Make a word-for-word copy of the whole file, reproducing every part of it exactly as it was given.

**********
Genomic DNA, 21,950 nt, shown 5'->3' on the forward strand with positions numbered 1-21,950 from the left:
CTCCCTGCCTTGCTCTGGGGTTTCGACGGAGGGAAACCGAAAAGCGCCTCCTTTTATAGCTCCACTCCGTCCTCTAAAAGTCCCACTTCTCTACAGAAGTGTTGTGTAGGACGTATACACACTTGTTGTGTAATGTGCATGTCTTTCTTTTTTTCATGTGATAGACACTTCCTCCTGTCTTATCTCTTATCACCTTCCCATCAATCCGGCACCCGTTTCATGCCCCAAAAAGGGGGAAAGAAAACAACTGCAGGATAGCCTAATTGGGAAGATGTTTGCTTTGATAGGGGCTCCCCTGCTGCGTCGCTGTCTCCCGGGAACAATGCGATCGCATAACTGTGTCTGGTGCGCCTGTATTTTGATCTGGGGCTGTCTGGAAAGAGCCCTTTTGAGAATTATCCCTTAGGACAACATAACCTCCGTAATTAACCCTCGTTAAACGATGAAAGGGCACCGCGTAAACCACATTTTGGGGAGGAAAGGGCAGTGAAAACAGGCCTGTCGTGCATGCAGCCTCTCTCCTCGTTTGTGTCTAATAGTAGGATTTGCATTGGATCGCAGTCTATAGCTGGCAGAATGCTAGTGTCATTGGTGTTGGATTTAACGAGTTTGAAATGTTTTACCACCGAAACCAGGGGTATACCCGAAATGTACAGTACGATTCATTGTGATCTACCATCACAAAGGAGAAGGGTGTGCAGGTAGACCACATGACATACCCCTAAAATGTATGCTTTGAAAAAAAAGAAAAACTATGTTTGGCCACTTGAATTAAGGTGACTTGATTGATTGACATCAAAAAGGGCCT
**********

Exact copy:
Genomic DNA, 21,950 nt, shown 5'->3' on the forward strand with positions numbered 1-21,950 from the left:
CTCCCTGCCTTGCTCTGGGGTTTCGACGGAGGGAAACCGAAAAGCGCCTCCTTTTATAGCTCCACTCCGTCCTCTAAAAGTCCCACTTCTCTACAGAAGTGTTGTGTAGGACGTATACACACTTGTTGTGTAATGTGCATGTCTTTCTTTTTTTCATGTGATAGACACTTCCTCCTGTCTTATCTCTTATCACCTTCCCATCAATCCGGCACCCGTTTCATGCCCCAAAAAGGGGGAAAGAAAACAACTGCAGGATAGCCTAATTGGGAAGATGTTTGCTTTGATAGGGGCTCCCCTGCTGCGTCGCTGTCTCCCGGGAACAATGCGATCGCATAACTGTGTCTGGTGCGCCTGTATTTTGATCTGGGGCTGTCTGGAAAGAGCCCTTTTGAGAATTATCCCTTAGGACAACATAACCTCCGTAATTAACCCTCGTTAAACGATGAAAGGGCACCGCGTAAACCACATTTTGGGGAGGAAAGGGCAGTGAAAACAGGCCTGTCGTGCATGCAGCCTCTCTCCTCGTTTGTGTCTAATAGTAGGATTTGCATTGGATCGCAGTCTATAGCTGGCAGAATGCTAGTGTCATTGGTGTTGGATTTAACGAGTTTGAAATGTTTTACCACCGAAACCAGGGGTATACCCGAAATGTACAGTACGATTCATTGTGATCTACCATCACAAAGGAGAAGGGTGTGCAGGTAGACCACATGACATACCCCTAAAATGTATGCTTTGAAAAAAAAGAAAAACTATGTTTGGCCACTTGAATTAAGGTGACTTGATTGATTGACATCAAAAAGGGCCT